And all of this is done above board and is considered legal. In Russia where hunting is not allowed, many hundreds of bears are poached illegally; which of course happens across the Arctic. On a filming trip to the North shore of Alaska, we chose one of the two local guides to take us out looking for Polar bears. The next day we met the other – less reputable – guide out on the ice with his ‘bear hunting dog’ and a high-powered rifle. He’d not shot any Polar bears yet that day, but had made do with a brace of Arctic fox instead, which the night before had been playing round my ankles like puppy dogs. We spotted a distant wolverine strolling across the pack ice, and were informed that none had been seen in the area in at least 14 years. Minutes later two 100mph snowmobiles screamed out across the ice, their occupants toting assault rifles. That evening it was lining our inn-owner’s jacket.
In his (bombastic, but well-researched and referenced) book ‘Polar Bears on the Edge’, Morten Jorgenson argues that science and statistics are also being manipulated to justify and facilitate lucrative trophy hunting. When I was born in 1973 there were estimated to be 20,000 bears in the Arctic. 40,000 have been recorded as hunted throughout my lifetime… and yet scientists estimate there are now 26,000 bears. With good conditions, and no impact on their numbers due to human hunting, polar bear populations have been shown to be capable of a maximum 4-6% increase per year. However, current figures show we are taking far more than that. In the Chukchi Sea for example around 175 are hunted per year out of an estimated total of 800 (14.6%) In Baffin Bay, 149 out of a total 1600 (9.3%) Something in the numbers is suspicious.
So what can be done? Well upgrading Polar Bears to CITES I protection status would mean foreign hunters would not be allowed to take any part of their trophy home with them. Somehow a photo album and a home movie is not quite as strong a centerpiece as a taxidermied bear, and might put some off hunting. Language is important; politicians can’t talk of ‘harvests’; this isn’t wheat, they’re rare and precious animals. And let’s treat the recent US government decision to repeal legislation on bears (allowing hunting in national wildlife refuges of cubs, mothers and babies in maternity dens, plus shooting them from helicopters and planes) with the disgust it deserves.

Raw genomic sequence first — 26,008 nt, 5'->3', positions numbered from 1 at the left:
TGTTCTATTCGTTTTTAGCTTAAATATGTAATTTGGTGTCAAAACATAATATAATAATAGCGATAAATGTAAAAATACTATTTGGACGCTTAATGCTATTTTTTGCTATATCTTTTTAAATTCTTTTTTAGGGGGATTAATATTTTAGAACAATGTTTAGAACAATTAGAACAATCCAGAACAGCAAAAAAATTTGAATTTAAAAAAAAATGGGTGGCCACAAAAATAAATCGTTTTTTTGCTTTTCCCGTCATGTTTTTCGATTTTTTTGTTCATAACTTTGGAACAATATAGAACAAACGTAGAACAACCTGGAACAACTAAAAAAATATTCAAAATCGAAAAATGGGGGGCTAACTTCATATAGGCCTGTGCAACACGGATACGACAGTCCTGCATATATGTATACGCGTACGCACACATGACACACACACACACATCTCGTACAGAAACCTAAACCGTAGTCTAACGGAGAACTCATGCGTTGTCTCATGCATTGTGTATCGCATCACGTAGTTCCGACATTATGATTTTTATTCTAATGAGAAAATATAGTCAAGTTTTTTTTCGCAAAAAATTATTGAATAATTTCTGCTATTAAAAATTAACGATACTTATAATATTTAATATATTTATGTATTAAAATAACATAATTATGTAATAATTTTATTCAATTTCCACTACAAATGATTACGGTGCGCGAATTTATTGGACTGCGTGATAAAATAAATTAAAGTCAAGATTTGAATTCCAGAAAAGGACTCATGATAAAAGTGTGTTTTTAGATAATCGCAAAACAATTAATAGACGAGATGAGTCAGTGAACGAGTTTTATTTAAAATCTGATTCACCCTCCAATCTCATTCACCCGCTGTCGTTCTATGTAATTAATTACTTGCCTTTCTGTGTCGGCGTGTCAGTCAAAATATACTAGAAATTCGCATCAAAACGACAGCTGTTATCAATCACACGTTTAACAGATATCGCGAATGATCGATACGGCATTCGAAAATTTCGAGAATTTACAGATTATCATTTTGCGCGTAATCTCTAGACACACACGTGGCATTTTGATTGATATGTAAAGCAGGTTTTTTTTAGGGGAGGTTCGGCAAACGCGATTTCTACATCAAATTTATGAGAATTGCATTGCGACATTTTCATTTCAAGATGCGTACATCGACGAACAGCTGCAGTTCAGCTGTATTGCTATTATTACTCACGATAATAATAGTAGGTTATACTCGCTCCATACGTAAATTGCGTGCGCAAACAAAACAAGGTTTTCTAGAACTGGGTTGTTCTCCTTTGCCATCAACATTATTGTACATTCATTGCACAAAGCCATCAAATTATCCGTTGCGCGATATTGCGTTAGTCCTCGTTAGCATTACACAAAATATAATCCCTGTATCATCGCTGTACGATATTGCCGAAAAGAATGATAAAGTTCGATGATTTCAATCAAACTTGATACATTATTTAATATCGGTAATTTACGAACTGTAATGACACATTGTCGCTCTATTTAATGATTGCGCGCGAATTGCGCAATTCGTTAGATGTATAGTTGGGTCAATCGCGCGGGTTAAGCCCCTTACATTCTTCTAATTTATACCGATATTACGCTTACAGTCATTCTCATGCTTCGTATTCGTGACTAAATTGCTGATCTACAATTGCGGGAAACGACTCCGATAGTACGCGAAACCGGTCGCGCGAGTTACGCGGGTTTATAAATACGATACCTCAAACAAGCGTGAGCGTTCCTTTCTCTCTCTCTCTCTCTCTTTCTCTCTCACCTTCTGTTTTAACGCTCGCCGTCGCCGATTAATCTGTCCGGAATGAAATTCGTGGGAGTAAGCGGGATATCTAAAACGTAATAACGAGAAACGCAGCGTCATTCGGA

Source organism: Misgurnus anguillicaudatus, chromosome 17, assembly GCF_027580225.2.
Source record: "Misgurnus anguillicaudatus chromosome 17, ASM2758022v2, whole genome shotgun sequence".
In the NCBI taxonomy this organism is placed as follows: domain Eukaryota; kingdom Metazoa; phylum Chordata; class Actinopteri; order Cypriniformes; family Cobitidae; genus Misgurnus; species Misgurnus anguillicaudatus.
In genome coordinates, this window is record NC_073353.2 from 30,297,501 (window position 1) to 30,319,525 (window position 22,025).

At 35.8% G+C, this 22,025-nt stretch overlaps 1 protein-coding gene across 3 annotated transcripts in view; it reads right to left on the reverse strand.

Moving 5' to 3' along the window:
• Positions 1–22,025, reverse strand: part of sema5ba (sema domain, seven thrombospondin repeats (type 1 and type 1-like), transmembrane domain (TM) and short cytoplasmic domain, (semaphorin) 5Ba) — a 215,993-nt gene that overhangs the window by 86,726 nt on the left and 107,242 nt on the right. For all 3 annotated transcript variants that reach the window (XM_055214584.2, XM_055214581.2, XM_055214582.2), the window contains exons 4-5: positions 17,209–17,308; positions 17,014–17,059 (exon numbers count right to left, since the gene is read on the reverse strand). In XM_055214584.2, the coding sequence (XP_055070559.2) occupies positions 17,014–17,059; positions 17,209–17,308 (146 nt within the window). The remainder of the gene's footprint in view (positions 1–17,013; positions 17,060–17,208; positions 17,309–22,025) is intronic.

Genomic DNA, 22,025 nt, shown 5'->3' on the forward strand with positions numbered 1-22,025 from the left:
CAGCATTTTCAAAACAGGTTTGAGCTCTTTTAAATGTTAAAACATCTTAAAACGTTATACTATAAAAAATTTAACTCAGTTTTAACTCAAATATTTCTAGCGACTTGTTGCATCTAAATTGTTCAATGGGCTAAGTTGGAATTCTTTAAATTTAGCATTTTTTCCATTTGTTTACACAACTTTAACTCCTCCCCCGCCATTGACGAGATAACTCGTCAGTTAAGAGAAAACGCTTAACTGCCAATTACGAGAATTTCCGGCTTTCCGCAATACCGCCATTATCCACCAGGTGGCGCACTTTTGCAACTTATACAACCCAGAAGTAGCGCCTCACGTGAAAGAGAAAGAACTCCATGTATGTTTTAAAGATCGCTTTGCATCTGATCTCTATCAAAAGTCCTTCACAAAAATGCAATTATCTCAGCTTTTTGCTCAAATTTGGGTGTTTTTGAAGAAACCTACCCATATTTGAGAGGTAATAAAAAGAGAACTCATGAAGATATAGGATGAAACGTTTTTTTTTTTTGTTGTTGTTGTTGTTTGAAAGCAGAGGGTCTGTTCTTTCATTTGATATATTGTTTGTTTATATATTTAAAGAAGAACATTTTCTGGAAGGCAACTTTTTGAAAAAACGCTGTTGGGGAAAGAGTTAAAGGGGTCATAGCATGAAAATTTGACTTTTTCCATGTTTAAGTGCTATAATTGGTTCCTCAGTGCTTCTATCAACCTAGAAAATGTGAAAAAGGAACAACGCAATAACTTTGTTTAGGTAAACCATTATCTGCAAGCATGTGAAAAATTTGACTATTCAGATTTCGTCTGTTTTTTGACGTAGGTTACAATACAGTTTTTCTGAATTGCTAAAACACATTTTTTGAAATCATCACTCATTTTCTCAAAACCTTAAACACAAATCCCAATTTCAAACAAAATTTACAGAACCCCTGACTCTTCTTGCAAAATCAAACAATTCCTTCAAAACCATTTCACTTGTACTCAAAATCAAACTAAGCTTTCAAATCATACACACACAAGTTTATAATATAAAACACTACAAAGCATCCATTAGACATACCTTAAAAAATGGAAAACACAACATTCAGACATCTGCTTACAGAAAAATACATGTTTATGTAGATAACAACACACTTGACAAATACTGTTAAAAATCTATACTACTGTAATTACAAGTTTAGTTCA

While it is critical to respect and protect the cultures and traditions of this last great wilderness, we need to be allowed to talk about these issues, without being dubbed as clueless outsiders. Bears wander over the whole Arctic, and do not belong to any one region. On the other hand, if there genuinely is a surplus of polar bears, which allows for sustainable hunting, then this needs to be ascertained through peer-reviewed science, which is not undertaken by those who have vested interests. Few of us will ever see the wonder of the wild white top of the world, but that doesn’t mean it can be out of sight and out of mind. We did that with our oceans, and are now starting to reap the whirlwind. And while the IUCN may list the chief risk to polar bears as being the decline of their icy home due to climate change, hunting them for wall-mounted trophies is certainly not going to help.